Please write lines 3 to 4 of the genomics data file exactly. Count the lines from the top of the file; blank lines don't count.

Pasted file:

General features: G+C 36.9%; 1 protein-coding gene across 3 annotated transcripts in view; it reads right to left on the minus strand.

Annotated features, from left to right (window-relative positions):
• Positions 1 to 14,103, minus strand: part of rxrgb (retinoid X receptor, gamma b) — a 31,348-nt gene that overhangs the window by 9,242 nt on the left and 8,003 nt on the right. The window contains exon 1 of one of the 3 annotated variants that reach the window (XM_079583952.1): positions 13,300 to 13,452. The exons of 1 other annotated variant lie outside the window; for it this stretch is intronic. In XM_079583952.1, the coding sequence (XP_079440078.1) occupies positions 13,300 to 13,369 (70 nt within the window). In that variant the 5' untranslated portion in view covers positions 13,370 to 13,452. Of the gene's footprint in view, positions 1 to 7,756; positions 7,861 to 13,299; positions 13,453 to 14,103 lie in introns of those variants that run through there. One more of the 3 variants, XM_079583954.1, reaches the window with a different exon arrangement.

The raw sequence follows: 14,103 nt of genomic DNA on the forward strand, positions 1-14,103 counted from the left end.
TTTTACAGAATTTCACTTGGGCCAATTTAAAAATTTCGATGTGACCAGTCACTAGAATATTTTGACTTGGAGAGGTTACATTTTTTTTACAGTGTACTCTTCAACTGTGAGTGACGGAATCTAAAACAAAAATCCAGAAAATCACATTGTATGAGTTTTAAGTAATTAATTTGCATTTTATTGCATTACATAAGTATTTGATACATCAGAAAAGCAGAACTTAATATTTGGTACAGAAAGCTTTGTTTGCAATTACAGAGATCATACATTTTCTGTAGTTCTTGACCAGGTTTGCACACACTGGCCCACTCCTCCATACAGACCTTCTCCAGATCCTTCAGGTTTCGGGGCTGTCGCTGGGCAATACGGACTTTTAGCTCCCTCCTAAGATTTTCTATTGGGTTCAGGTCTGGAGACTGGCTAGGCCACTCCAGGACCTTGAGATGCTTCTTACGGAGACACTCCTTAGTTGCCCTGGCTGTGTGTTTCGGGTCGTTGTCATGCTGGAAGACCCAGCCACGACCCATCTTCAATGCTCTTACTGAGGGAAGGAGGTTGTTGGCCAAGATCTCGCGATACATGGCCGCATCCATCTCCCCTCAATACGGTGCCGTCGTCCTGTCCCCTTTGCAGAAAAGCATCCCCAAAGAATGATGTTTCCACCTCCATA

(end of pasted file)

• Positions 1 to 14,103, minus strand: part of rxrgb (retinoid X receptor, gamma b) — a 31,348-nt gene that overhangs the window by 9,242 nt on the left and 8,003 nt on the right. The window contains exon 1 of one of the 3 annotated variants that reach the window (XM_079583952.1): positions 13,300 to 13,452. The exons of 1 other annotated variant lie outside the window; for it this stretch is intronic. In XM_079583952.1, the coding sequence (XP_079440078.1) occupies positions 13,300 to 13,369 (70 nt within the window). In that variant the 5' untranslated portion in view covers positions 13,370 to 13,452. Of the gene's footprint in view, positions 1 to 7,756; positions 7,861 to 13,299; positions 13,453 to 14,103 lie in introns of those variants that run through there. One more of the 3 variants, XM_079583954.1, reaches the window with a different exon arrangement.

The raw sequence follows: 14,103 nt of genomic DNA on the forward strand, positions 1-14,103 counted from the left end.